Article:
Social Enterprise Bakery Celebrates First Birthday

Social Enterprise Bakery Celebrates First Birthday

After a lot of hard work and support from its board, staff and affiliated organisations, The Bread and Butter Project has turned one.

Created by the team behind Sydney’s Bourke Street Bakery, the project returns all profits back into the enterprise to fund the ongoing training of refugees and to provide them with the skills for meaningful and sustainable employment. The bakery currently delivers more than 10,000 units of bread per week to 100 regular wholesale customers.

After several months with the program, the project’s first two trainees, Ma Du and Somprasong Srisungnern, have graduated with a Certificate II in Retail Baking assistance. With business booming, the pair has been re-employed as bakers/trainers to meet increasing demand, realising the project’s motto: “makers of bakers”.

Originally from Burma, Ma said her employment with The Bread and Butter Project has not only increased her family’s income, but also encouraged her husband to help out around the house, including cooking meals for the family.

“Every day I am happy because I make my own money and I can save money. I am happy and proud because I can support my family,” she said, also acknowledging the program’s English as a second language lessons have improved her job prospects and confidence.

The project’s second trainee, Somprasong, agreed, saying her entire family has been positively impacted by her employment. Not only has she gained a practical certification, but her employment also means she can now provide opportunities for her children, such as being able to send them on school camp.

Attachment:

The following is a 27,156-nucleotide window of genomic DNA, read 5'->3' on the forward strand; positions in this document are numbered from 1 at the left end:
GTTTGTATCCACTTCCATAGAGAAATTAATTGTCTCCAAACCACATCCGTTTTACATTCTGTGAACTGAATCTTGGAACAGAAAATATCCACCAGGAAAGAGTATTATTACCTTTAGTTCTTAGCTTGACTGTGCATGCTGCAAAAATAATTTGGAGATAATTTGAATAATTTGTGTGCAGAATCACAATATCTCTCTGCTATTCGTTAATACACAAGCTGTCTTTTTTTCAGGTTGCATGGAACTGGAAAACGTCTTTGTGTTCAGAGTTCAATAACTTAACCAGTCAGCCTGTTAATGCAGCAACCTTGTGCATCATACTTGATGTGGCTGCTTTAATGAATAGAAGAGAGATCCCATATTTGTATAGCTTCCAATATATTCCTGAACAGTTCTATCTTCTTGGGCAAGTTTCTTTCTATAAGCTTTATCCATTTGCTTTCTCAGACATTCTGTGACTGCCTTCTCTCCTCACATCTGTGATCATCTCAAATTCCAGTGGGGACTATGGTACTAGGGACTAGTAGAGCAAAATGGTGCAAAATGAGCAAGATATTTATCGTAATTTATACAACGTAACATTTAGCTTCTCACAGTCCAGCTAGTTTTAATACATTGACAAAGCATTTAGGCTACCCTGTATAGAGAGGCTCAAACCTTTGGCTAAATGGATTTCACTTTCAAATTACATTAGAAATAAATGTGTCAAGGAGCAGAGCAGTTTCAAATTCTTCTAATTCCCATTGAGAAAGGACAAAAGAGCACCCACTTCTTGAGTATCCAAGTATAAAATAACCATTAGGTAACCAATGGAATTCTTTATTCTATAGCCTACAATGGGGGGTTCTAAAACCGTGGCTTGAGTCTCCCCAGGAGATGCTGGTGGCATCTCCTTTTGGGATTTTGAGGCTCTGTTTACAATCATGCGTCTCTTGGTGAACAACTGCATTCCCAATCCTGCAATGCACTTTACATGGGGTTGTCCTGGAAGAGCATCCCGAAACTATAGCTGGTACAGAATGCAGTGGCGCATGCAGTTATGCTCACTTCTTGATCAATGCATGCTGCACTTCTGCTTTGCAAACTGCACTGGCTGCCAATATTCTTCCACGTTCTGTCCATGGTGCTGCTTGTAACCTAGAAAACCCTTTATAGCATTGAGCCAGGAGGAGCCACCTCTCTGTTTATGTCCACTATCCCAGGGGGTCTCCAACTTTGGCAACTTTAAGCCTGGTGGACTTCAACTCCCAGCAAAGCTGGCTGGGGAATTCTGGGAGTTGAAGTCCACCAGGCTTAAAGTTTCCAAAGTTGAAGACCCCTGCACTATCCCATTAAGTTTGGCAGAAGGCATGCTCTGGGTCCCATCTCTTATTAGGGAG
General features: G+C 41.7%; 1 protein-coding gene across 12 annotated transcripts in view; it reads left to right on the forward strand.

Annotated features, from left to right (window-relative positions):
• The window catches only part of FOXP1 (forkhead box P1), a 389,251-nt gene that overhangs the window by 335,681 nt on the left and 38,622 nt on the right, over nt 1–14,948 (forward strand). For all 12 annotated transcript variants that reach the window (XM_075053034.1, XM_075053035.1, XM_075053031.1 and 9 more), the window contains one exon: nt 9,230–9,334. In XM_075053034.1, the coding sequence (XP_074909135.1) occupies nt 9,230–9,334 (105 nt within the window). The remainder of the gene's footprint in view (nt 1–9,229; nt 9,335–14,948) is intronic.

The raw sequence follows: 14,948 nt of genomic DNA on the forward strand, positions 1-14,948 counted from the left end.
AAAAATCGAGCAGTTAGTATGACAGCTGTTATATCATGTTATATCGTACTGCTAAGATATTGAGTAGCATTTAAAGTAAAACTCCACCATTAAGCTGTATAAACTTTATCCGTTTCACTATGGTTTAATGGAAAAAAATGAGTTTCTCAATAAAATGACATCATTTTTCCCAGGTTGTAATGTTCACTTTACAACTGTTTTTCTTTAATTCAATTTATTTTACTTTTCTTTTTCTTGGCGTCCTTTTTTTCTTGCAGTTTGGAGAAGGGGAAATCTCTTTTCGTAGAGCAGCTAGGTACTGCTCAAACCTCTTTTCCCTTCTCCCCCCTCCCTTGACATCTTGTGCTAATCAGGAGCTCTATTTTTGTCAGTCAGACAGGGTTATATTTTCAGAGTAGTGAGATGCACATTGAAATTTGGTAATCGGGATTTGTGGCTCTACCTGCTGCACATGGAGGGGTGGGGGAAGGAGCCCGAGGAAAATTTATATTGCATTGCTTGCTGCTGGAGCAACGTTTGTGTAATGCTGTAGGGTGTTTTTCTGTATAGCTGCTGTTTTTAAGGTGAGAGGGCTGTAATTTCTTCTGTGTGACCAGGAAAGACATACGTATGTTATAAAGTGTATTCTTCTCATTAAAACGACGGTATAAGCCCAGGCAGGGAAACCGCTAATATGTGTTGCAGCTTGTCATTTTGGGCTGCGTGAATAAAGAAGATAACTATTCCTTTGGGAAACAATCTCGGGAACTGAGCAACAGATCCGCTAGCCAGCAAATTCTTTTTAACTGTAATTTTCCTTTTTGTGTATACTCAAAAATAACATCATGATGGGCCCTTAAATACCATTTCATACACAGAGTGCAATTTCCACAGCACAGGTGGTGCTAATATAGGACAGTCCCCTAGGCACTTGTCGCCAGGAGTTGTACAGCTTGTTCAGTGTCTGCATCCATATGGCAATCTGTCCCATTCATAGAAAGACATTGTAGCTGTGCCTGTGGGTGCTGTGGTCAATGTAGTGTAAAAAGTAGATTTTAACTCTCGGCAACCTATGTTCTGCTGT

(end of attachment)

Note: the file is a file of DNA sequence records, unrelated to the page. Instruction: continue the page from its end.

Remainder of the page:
“One reason I love to know how to bake bread is because it is so important in Australia. Everyone eats bread here. It is a simple food, good on its own and I am happy because my sons love it too,” she said.

To celebrate its first birthday, The Bread and Butter Project sold limited edition loaves – including apple, raisin and oat sourdough batard – at the Saturday Eveleigh Carrageworks Markets and the SMH Growers Market in Pyrmont.

The women’s achievements were celebrated at a special ceremony in the bakery. One of the project’s founders, Paul Allum, said the graduation is a huge milestone.

“It’s beyond words. This is just a moment that we’ve been working on for three-and-half-years,” he said, as reported by ABC News.

“The founding team was six strong and we worked as volunteers after our jobs and it was a fun time for all of us and to see it come together like this is just really quite amazing.

“To see everyone come together, it’s a great little celebration of what we’ve achieved, especially with Ma and Somprasong.”

As the Bread and Butter Project heads into its second year, it will soon start two more refugee trainees on the program.

To support the project as a volunteer or to make a donation, visit

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